And high school, that dreadfully plastic community we all must endure, keeps sneaking back in my life. Like the run last weekend with my daughters team, which was an adventure of trails, beach, rock climbing (including climbing a waterfall) and at one point running up about 150 steps to a light house. The teenagers either didn't notice me or treated me with decent enough respect. It was a bit humbling when my kid asked me if I wanted a hand down from one of the rocks.

And high school, from which I actually never graduated, by the way, but that is a different story, comes back to me with my inspirations for this race: M and E. That does not mean "me" but rather my 2 friends from high school (and even earlier), who will also be running this race in NY. It will be our 2nd marathon together, and I think we are starting a tradition. A community of three, and a great resource for these past several months of training. Though we live quite far from each other, I have depended upon their advice and commiseration, and a few talks off the ledge as well.

This is rather a long winded way to say the cliche is true: It takes a community to run a marathon.

Thursday, September 29, 2011

Going Viral

It is a tradition in our home that the kids immediately get sick upon the start of school, and then they share their sickness with their parents. The family virus this year was a combo platter of upper respiratory misery, head pounding despair, body-aches that could've been induced by an encounter with a Mack truck, and a sore throat one of my kids described as "swallowing a cactus". Actually, I usually don't get as sick as the rest of the family, which I attribute to many years of exposure to the astoundingly ill in close quarters at the hospital. But this week it all came crashing in on me. I finally succumbed to a 7 hour nap yesterday.

Is it wise to run through illness? Maybe, maybe not. Though I wouldn't have been able to run for a million dollars and a chocolate donut yesterday. Do runners freak out when they can't run? Um, Duh. And this week is a key one as far as I am concerned. I have just a handful of 20 milers left to do before the race. If I didn't feel so lousy, I'd be apoplectic. Fortunately, I just don't have the energy to panic.

As a scientist, I ought not anthropomorphize, but viruses are awful and mean and brutal and strong and clever. Which is pretty impressive for a thing that isn't even alive.

The Gu is on my dresser, my tunes are charging, my outfit picked out. So I think maybe I can run my 20 tomorrow. My husband says I oughta bring some tissues along. But I think that's what sleeves are for.

Wednesday, September 21, 2011


Cow, Long run 9/18/11

It is wooly bear season. You can hardly run down the street without almost squishing one of those little guys making its way to who knows where. On my long run the other day, I counted dozens of the red and black caterpillars. I also almost ran into a deer. And there was a black stallion, tossing its mane and looking more Hollywood than Humboldt County. But my heart yearns for cows.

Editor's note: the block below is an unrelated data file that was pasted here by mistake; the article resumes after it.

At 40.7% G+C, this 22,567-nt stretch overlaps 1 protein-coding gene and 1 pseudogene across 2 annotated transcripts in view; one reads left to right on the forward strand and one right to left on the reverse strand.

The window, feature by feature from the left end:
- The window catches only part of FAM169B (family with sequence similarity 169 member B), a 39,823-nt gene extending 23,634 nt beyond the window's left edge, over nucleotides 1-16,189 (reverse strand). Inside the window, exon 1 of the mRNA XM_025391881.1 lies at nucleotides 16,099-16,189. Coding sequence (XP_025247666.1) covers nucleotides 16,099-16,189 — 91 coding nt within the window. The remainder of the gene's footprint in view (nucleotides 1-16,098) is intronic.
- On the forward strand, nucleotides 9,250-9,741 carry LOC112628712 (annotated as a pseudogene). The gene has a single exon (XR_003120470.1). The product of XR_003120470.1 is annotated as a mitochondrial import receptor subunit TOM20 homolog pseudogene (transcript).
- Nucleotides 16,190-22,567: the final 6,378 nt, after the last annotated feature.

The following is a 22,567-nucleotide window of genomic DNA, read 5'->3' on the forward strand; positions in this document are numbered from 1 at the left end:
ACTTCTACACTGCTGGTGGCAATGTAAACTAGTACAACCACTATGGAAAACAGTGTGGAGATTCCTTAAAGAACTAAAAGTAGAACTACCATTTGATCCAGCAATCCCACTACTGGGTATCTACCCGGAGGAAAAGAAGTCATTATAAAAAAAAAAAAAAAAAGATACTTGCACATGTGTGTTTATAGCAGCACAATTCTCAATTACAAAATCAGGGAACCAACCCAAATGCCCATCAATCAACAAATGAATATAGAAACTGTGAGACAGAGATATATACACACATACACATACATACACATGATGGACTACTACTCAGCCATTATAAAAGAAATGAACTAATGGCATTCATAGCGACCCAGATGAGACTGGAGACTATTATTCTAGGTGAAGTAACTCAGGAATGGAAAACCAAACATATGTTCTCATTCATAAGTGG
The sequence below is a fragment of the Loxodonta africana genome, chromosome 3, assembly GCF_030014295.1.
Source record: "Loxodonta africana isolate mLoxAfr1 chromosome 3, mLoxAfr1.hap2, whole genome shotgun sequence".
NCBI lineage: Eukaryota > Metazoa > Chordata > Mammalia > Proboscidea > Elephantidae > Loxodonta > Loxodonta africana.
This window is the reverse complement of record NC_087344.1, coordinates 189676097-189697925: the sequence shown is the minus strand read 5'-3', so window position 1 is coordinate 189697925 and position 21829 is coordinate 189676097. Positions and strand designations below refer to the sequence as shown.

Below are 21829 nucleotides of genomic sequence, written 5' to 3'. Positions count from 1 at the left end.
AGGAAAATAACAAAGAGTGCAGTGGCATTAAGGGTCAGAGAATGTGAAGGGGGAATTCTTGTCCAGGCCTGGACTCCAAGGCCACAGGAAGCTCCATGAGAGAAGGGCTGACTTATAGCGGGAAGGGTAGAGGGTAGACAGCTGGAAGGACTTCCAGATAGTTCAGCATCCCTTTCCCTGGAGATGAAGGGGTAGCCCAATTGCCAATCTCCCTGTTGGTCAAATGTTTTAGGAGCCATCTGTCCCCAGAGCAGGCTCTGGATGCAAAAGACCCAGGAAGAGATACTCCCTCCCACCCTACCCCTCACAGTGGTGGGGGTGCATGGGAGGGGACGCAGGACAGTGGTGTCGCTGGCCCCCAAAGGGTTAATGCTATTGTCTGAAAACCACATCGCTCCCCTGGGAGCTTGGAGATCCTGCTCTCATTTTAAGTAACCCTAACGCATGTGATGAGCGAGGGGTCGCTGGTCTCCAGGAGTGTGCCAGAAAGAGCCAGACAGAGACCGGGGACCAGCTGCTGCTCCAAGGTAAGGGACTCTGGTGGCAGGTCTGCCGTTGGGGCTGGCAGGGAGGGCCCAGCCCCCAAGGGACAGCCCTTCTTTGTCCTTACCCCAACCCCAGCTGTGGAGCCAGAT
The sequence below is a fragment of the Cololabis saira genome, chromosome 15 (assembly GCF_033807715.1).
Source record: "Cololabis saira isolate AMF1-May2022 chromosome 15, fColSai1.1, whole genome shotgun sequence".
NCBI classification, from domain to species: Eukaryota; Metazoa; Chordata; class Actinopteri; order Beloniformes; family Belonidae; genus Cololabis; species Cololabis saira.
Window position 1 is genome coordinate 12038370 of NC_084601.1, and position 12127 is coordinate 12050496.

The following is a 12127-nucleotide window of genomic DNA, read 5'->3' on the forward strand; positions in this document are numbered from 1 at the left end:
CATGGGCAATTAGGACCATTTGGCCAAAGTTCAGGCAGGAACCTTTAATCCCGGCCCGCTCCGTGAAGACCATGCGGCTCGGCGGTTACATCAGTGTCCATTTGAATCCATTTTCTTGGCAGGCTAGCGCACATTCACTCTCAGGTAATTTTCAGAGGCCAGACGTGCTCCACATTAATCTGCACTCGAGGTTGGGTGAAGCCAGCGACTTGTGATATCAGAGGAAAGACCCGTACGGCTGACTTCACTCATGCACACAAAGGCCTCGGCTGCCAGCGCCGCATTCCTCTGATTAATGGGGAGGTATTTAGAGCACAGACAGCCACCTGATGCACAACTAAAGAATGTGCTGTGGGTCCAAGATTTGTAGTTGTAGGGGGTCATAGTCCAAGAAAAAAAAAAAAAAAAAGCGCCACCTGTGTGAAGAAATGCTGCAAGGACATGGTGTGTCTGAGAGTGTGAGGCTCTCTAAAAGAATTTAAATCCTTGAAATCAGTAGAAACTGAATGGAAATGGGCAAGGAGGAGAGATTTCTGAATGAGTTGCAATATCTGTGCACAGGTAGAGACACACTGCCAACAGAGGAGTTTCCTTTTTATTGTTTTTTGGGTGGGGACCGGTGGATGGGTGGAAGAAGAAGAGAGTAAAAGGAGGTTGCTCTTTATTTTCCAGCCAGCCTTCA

Cows always stop what they are doing to look at you when you run by. Sometimes ALL of the cows in the field will look at you. They look vaguely interested and deeply wise. They can be scary in their intensity. One year when running the Foggy Bottom Milk Run, they were snorting and leaping and mooing alarmingly. Or is that alarmingly mooing?

I turned 42 today. I ran early this morning before work. I was nearly stung by a bee and almost mauled by a dog named "Pumpkin." But the run was otherwise perfect and it kept me going during my 12 hours of doctoring. I came home late to my pretty children (no, they really are pretty), who had made me perfect presents for my birthday. I must say, I feel blessed beyond belief.

And my husband of 19 years, anniversary just celebrated (with a house full of rhinovirus and a lot of drama surrounding algebra homework), gave me a bunch of beautiful roses. My son wants to wear one in his hair when he rides his bike to school tomorrow. I do feel blessed.

In about 40 some days, we will make up for the algebraic "romance" with a trip to NYC. Our first solo trip (i.e. without the offspring) for about 15 years. I will run my 26.2, then we will explore the great city and enjoy time with good friends. Blessed.

But I stray from the cows. There really is nothing quite like the deep green fields of Humboldt County, with the fog hanging on the hillsides and hovering above the grass. Sometimes the cows look like they are hovering as well, with legs cloaked by fog, invisible. Nearby an egret makes a stark contrast, dressed in white, and standing so still that I often wonder if it is a Zen master or just really, really bored. I almost always talk to the cows as I pass. They remind me of my teenagers at times, as they acknowledge my presence but at the same time seem to be considering whether I am from the same planet as them or not.